Burke ready for special trip to L.A. convention
Written by Evan Blackwell, CJE
Trips to the national scholastic journalism conventions aren’t new for Renee Burke, or her publications staffs.
For the past 20 years, Burke, MJE, NBCT, has always made it a priority to attend the national events with her yearbook and newspaper students from Boone High School in Orlando, Florida. That will be true again this week for the JEA/NSPA Spring National High School Journalism Convention in Los Angeles.
However, in addition to the valuable bonding and learning experience for the Boone staffers, this trip to L.A. will be special for Burke. On this trip, she will officially receive her 2015 H.L. Hall Yearbook Adviser of the Year award from JEA that was first announced back in January.
Even upon reflection, and trying to prepare for this Saturday’s awards lunch, the honor still hasn’t quite sunk in.
“I’m still kind of in shock about it honestly. It’s the seminal moment of my career,” said Burke. “There are so many other people before me that I think of as being more worthy of this award.”
Teaching has always been a joy for Burke. And despite the fact that both her yearbook and newspaper staffs at Boone have frequently been the recipients of state and national awards over the years, winning national awards was never something she envisioned for herself.
Only after coaxing from friends and colleagues did she start submitting an application for JEA’s Yearbook Adviser of the Year. Last year, it thrilled her to be named a 2014 Distinguished Adviser by JEA.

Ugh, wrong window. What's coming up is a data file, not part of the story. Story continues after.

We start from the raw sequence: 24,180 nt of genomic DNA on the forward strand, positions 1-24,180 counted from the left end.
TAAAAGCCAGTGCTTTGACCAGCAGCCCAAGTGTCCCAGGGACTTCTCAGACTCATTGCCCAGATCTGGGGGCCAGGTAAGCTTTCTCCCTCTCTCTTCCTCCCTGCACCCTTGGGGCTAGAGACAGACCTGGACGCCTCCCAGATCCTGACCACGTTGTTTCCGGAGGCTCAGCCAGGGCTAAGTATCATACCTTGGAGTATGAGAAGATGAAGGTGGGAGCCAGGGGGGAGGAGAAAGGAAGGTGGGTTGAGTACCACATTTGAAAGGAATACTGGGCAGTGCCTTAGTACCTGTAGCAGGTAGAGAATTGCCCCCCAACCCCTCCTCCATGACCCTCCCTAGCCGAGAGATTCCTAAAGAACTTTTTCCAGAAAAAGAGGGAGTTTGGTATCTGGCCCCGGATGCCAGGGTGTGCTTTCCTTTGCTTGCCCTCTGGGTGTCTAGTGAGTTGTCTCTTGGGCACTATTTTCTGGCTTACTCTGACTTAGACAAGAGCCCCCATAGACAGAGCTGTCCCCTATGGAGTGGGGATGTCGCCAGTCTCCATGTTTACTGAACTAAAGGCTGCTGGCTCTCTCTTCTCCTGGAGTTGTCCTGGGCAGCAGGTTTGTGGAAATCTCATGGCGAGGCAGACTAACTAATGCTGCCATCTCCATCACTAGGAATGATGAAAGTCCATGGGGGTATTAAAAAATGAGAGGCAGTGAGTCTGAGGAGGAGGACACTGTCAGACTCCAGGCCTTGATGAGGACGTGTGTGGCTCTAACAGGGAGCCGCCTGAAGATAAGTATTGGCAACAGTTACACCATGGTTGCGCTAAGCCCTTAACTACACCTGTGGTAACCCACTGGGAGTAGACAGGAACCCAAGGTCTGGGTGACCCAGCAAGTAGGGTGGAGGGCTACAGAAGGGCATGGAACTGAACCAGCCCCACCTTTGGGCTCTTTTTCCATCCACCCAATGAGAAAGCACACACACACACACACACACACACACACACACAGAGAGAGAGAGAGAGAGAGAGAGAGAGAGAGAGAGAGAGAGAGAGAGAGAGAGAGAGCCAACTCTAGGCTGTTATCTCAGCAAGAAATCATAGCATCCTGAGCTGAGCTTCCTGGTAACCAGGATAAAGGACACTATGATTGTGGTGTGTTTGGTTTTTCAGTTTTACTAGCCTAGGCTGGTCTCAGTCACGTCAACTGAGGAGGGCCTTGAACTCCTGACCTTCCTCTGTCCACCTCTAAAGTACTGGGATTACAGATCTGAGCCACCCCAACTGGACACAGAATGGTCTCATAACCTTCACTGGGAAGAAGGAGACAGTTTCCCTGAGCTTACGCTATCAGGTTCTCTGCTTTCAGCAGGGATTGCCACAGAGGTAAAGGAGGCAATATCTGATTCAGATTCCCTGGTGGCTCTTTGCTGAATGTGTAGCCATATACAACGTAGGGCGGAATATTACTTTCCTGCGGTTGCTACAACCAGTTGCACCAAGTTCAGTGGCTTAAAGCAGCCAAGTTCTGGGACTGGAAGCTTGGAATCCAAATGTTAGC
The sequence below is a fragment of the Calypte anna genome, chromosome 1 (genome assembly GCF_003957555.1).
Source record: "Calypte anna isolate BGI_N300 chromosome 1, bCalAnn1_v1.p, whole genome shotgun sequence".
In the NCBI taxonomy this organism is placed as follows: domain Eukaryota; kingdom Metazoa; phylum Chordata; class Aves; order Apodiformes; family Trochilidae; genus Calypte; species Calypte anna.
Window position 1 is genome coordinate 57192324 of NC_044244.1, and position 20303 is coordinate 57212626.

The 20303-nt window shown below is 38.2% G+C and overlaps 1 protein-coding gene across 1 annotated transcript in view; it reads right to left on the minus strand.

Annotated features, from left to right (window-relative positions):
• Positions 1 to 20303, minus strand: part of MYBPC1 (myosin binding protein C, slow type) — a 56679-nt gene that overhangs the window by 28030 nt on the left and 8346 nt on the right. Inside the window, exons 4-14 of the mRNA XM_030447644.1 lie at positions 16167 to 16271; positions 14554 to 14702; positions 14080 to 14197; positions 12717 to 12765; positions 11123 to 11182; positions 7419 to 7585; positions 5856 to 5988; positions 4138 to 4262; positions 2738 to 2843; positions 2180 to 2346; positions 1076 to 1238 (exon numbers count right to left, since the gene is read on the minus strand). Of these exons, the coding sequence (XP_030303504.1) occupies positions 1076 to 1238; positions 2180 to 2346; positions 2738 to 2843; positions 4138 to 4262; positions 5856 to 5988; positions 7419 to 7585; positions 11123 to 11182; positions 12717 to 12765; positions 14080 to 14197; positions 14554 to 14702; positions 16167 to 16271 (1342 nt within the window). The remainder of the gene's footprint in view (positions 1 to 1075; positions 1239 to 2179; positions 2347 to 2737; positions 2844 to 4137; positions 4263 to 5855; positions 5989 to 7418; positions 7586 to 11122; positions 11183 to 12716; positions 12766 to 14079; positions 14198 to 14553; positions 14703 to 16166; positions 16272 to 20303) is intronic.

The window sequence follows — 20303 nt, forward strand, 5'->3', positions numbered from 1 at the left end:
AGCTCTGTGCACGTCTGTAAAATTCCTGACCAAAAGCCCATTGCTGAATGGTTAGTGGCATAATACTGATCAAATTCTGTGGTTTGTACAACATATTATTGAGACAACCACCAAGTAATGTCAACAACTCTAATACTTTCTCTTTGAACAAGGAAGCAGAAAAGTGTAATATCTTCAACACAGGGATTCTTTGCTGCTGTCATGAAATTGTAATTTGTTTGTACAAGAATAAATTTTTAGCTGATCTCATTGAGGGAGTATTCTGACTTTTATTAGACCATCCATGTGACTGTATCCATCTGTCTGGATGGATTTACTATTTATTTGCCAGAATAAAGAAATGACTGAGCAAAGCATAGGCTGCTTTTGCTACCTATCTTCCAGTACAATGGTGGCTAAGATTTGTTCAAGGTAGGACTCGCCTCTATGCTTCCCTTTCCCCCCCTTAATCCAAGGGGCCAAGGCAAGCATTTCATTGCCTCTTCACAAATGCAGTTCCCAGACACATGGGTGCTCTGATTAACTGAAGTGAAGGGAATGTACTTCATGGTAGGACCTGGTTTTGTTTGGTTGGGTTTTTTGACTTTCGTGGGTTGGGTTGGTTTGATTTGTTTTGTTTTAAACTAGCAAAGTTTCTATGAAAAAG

Then, on what seemed like an ordinary Wednesday in January, Burke was surprised during a faculty meeting by a JEA contingent that included 2014 Yearbook Adviser of the Year Margaret Sorrows to present her this year’s award.
“We were doing our thing, congrats to this person and that person, and our principal said, ‘We have one more thing to celebrate,’” said Burke. “Then our school’s drumline started playing, and the drumline is one of my all-time favorite things about our school. When they marched in, right behind them was Margaret Sorrows and I knew what it meant. I immediately started crying.”
Now this Saturday, Burke will get the chance to thank all those who encouraged her throughout her career, and she “has a lot of people to thank.” She also plans on using the moment to speak to a topic that’s near and dear to her – making sure scholastic journalism programs get the support they need.
“Journalism programs are getting overlooked because people don’t understand what happens in the journalism classroom,” said Burke. “I have kids that have gone on to med school that have said journalism was the most important class they took. That’s because it was the class that taught them perseverance, how to work with a diverse group of people and how to achieve a goal.”
And it’s a class that has paid off for Burke with a wonderful career.
“This is not an easy job. It’s a hard job. Sometimes it requires long hours,” said Burke. “But it’s the most rewarding.”